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Génomique épidémiologique de Salmonella

Abstract : Over a century has passed since the discovery of Salmonella and yet, this pathogen still intrigues researchers. Its ability to withstand many antibiotics is of increasing concern. The monitoring of this pathogen is based on a rapid and discriminatory typing to identify the sources of contaminated food as early as possible. The conventional methods are long, heavy and non-automatable. Understanding the emergence and evolution of Salmonella is the key to eradicate this pathogen, which has remained one of the leading causes of foodborne bacterial diarrhea in the world. During the last decades, spectacular progress has been made in the world of microbiology with the arrival of workbench sequencers, passing from a dozen to hundreds of millions of sequences processed. Facilitated access to numerous genome sequences and dedicated tools are mandatory. Tools currently available are not sufficiently discriminating for the subtype of S. enterica serotype Typhimurium, a predominant serotype of Salmonella. Throughout this study, we showed the interest of whole genome sequencing, a multidisciplinary tool, for the genomic study of Salmonella. (1) After sequencing over 300 S. enterica serotype Typhimurium genomes, we have developed an in silico subtyping tool for this serotype, based on the CRISPR (Clustered Regularly Interspaced Short Palindromic Repeats) polymorphism. High-throughput microbiological monitoring of salmonellosis has been routinely validated on over 800 genomes. The study of coevolution between the chromosome (SNPs of the core genome) and the two CRISPR regions made it possible to establish a nomenclature defining the different populations of this serotype. (2) Genomic analysis of 280 historical strains of S. enterica serotype Typhimurium showed that plasmids carrying beta-lactamase genes, which confer resistance to ampicillin, were widespread within this serotype in the late 1950s, years before ampicillin was first used for clinical purposes. The presence of penicillin G in the farming environment where these compounds were used as growth promoters, may have led to the selection of the first ampicillin-resistant strains. (3) The phylogenetic study of a genome from the corpse of a young woman who died over 800 years ago, probably due to enteric fever, and 219 historical and recent genomes of the serotypes Paratyphi C, Choleraesuis and Typhisuis have shown, despite the differences in host specificity, that their genomes were very similar over the past 4000 years. Thus, the combination of genotypic and phylogenetic approaches has increased our knowledge of the evolution of this pathogen.Key words: Whole genome sequencing, epidemiological monitoring, CRISPR, SNP, antibiotic resistance, phylogeny, evolution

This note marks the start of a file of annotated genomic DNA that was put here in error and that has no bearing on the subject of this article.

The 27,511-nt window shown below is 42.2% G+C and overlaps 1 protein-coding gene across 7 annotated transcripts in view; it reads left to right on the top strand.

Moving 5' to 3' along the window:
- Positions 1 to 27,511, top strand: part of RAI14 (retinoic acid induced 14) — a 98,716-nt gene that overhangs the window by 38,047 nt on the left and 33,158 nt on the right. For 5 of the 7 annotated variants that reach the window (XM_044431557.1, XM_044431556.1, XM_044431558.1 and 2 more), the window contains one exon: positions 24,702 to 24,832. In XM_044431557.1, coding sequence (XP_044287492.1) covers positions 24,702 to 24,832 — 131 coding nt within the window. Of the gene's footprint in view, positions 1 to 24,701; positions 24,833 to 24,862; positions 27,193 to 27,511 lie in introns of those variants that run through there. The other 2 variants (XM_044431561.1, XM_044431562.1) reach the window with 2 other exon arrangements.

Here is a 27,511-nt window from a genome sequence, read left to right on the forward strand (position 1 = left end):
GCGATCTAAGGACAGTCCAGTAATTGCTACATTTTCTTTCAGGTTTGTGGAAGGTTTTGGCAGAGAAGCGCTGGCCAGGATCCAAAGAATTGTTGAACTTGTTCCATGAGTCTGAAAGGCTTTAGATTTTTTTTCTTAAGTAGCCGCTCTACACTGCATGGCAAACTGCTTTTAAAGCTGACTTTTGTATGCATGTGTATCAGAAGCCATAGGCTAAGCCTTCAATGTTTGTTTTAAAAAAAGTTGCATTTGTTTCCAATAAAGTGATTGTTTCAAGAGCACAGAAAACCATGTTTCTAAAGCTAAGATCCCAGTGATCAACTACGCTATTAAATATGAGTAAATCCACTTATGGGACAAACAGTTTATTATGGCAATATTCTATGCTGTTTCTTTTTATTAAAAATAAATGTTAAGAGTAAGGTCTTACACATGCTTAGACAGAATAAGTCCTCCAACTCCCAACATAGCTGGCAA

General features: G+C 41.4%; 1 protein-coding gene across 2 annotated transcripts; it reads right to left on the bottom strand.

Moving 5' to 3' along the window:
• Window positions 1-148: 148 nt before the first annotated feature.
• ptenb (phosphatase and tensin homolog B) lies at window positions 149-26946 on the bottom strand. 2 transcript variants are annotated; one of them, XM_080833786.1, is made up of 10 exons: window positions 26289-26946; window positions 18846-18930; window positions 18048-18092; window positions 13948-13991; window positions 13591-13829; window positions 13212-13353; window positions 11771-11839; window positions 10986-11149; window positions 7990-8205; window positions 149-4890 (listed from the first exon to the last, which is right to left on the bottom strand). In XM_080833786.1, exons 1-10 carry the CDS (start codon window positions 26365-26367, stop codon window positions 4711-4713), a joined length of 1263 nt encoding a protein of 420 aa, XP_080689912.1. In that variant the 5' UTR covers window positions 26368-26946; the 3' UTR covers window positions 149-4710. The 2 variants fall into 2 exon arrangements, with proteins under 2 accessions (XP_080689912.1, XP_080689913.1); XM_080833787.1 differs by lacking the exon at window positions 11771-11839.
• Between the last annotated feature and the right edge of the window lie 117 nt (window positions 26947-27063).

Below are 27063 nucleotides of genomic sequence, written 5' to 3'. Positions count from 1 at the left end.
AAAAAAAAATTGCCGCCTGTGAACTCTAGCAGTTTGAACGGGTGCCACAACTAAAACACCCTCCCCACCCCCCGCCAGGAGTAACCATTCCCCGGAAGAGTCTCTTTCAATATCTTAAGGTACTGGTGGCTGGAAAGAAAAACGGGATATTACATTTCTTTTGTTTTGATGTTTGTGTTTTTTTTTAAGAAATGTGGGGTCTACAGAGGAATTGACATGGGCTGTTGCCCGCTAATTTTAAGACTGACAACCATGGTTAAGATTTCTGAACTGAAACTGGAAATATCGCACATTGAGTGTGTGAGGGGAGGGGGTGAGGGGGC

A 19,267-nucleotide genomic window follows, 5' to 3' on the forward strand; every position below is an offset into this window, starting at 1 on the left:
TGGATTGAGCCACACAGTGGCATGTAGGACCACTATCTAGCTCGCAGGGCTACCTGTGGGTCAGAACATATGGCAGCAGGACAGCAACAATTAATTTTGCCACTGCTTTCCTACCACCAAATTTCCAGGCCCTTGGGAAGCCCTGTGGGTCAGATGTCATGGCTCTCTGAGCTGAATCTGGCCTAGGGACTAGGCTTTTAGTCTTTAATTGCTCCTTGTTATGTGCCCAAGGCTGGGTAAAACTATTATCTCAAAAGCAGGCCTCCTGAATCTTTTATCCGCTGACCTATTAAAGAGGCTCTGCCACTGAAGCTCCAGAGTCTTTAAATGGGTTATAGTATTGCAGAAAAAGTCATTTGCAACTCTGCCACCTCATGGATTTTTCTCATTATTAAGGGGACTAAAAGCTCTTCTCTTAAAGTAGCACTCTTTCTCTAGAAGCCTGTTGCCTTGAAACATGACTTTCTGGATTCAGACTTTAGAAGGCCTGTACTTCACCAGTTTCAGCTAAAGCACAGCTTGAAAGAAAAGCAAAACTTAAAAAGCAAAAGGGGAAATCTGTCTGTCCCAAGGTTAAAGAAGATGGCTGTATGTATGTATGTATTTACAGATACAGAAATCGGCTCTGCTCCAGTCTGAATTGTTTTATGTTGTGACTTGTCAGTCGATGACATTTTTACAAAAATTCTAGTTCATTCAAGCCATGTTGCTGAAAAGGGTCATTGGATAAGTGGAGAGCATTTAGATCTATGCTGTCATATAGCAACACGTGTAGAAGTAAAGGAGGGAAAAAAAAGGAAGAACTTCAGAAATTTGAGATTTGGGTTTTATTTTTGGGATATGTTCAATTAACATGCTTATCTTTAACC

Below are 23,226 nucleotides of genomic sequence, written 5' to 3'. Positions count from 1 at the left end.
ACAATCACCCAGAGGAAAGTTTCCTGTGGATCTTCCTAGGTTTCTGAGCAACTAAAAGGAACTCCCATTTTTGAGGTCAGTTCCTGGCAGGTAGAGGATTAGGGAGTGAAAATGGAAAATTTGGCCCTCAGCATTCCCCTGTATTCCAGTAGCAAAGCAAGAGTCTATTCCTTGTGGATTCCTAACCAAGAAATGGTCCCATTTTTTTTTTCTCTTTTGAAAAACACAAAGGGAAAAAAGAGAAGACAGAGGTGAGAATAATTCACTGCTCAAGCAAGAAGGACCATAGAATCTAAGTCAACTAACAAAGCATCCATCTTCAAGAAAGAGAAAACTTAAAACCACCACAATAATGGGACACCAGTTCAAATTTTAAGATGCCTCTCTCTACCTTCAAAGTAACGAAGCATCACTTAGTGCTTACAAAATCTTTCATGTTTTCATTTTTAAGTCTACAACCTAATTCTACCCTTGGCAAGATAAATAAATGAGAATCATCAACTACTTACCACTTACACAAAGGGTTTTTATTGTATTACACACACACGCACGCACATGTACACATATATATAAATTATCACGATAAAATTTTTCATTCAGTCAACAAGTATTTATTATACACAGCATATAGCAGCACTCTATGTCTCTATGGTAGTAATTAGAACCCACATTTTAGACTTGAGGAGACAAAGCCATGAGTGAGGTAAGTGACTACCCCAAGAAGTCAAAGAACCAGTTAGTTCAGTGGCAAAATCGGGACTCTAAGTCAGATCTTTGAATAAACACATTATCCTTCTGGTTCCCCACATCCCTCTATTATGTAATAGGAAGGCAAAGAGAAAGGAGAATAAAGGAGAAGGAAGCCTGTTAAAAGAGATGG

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Alicia Tran Dien. Génomique épidémiologique de Salmonella. Médecine humaine et pathologie. Institut agronomique, vétérinaire et forestier de France, 2018. Français. ⟨NNT : 2018IAVF0001⟩. ⟨tel-02006644⟩

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